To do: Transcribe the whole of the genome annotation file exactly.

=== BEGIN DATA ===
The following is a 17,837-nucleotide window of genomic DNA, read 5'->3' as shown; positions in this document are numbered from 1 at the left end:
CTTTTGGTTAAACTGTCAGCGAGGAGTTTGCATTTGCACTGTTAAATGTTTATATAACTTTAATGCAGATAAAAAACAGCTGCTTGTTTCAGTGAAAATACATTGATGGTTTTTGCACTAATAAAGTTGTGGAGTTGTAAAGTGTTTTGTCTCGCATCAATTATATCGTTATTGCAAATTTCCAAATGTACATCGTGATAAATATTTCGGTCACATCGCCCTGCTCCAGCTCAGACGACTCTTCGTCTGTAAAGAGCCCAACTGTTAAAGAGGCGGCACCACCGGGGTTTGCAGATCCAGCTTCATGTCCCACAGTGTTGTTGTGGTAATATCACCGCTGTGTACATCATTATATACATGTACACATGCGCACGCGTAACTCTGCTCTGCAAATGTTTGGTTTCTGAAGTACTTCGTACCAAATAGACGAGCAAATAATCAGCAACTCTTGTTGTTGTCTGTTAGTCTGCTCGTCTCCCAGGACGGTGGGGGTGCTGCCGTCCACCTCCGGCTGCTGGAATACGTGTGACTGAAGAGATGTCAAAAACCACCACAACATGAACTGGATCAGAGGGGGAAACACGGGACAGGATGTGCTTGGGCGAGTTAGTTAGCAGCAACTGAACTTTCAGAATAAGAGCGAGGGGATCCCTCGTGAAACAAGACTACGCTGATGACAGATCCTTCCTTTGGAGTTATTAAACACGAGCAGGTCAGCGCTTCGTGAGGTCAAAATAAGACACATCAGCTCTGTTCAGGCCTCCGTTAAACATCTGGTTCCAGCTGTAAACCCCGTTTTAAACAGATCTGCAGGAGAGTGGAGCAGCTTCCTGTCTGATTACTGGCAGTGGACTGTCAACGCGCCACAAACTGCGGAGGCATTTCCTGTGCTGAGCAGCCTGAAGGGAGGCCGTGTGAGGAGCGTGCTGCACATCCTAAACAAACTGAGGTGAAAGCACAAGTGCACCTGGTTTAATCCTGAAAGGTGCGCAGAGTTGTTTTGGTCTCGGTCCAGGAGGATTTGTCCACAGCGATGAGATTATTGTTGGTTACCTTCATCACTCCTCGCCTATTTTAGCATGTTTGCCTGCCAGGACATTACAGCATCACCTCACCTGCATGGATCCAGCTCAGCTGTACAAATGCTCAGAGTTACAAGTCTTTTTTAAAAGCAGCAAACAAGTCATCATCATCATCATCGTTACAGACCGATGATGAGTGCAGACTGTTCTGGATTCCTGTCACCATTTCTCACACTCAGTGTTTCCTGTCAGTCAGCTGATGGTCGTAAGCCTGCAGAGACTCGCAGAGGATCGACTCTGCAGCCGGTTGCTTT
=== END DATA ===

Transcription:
The following is a 17,837-nucleotide window of genomic DNA, read 5'->3' as shown; positions in this document are numbered from 1 at the left end:
CTTTTGGTTAAACTGTCAGCGAGGAGTTTGCATTTGCACTGTTAAATGTTTATATAACTTTAATGCAGATAAAAAACAGCTGCTTGTTTCAGTGAAAATACATTGATGGTTTTTGCACTAATAAAGTTGTGGAGTTGTAAAGTGTTTTGTCTCGCATCAATTATATCGTTATTGCAAATTTCCAAATGTACATCGTGATAAATATTTCGGTCACATCGCCCTGCTCCAGCTCAGACGACTCTTCGTCTGTAAAGAGCCCAACTGTTAAAGAGGCGGCACCACCGGGGTTTGCAGATCCAGCTTCATGTCCCACAGTGTTGTTGTGGTAATATCACCGCTGTGTACATCATTATATACATGTACACATGCGCACGCGTAACTCTGCTCTGCAAATGTTTGGTTTCTGAAGTACTTCGTACCAAATAGACGAGCAAATAATCAGCAACTCTTGTTGTTGTCTGTTAGTCTGCTCGTCTCCCAGGACGGTGGGGGTGCTGCCGTCCACCTCCGGCTGCTGGAATACGTGTGACTGAAGAGATGTCAAAAACCACCACAACATGAACTGGATCAGAGGGGGAAACACGGGACAGGATGTGCTTGGGCGAGTTAGTTAGCAGCAACTGAACTTTCAGAATAAGAGCGAGGGGATCCCTCGTGAAACAAGACTACGCTGATGACAGATCCTTCCTTTGGAGTTATTAAACACGAGCAGGTCAGCGCTTCGTGAGGTCAAAATAAGACACATCAGCTCTGTTCAGGCCTCCGTTAAACATCTGGTTCCAGCTGTAAACCCCGTTTTAAACAGATCTGCAGGAGAGTGGAGCAGCTTCCTGTCTGATTACTGGCAGTGGACTGTCAACGCGCCACAAACTGCGGAGGCATTTCCTGTGCTGAGCAGCCTGAAGGGAGGCCGTGTGAGGAGCGTGCTGCACATCCTAAACAAACTGAGGTGAAAGCACAAGTGCACCTGGTTTAATCCTGAAAGGTGCGCAGAGTTGTTTTGGTCTCGGTCCAGGAGGATTTGTCCACAGCGATGAGATTATTGTTGGTTACCTTCATCACTCCTCGCCTATTTTAGCATGTTTGCCTGCCAGGACATTACAGCATCACCTCACCTGCATGGATCCAGCTCAGCTGTACAAATGCTCAGAGTTACAAGTCTTTTTTAAAAGCAGCAAACAAGTCATCATCATCATCATCGTTACAGACCGATGATGAGTGCAGACTGTTCTGGATTCCTGTCACCATTTCTCACACTCAGTGTTTCCTGTCAGTCAGCTGATGGTCGTAAGCCTGCAGAGACTCGCAGAGGATCGACTCTGCAGCCGGTTGCTTT